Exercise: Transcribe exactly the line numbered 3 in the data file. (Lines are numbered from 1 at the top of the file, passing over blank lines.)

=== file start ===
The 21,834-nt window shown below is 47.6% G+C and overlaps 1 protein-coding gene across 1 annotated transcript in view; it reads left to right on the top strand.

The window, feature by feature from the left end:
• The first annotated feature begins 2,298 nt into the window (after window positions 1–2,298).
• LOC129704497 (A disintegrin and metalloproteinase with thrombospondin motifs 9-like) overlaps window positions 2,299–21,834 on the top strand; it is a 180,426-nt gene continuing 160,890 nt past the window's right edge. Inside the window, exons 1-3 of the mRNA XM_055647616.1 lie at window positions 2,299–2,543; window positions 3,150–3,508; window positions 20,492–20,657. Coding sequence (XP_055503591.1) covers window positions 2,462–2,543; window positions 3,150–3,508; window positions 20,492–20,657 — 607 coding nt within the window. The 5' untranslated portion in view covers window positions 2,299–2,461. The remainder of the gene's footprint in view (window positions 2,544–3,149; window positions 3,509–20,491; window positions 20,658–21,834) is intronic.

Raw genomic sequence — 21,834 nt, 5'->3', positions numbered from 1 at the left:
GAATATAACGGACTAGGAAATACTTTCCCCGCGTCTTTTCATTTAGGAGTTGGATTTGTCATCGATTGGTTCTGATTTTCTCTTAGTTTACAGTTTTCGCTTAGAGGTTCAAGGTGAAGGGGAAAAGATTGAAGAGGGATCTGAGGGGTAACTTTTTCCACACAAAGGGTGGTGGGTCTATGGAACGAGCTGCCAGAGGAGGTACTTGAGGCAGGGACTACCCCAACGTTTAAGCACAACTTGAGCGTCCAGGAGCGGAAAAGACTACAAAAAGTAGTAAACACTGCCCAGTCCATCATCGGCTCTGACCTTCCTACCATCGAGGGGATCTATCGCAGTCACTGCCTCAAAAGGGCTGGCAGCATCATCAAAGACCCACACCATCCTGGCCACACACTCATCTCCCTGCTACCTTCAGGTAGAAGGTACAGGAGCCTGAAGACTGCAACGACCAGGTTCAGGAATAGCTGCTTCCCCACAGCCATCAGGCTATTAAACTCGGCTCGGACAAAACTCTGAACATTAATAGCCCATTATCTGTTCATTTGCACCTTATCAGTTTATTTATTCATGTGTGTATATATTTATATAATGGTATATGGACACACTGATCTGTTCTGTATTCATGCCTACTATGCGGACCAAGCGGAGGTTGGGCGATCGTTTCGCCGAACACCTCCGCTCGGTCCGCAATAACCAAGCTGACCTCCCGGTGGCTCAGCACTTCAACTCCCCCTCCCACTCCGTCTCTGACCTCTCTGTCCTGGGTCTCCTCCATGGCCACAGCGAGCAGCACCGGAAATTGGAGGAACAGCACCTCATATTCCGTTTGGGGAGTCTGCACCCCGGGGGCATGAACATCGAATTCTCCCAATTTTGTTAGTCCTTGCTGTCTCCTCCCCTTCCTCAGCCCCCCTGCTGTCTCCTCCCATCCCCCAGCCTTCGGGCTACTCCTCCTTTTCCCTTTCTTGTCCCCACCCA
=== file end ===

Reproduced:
• The first annotated feature begins 2,298 nt into the window (after window positions 1–2,298).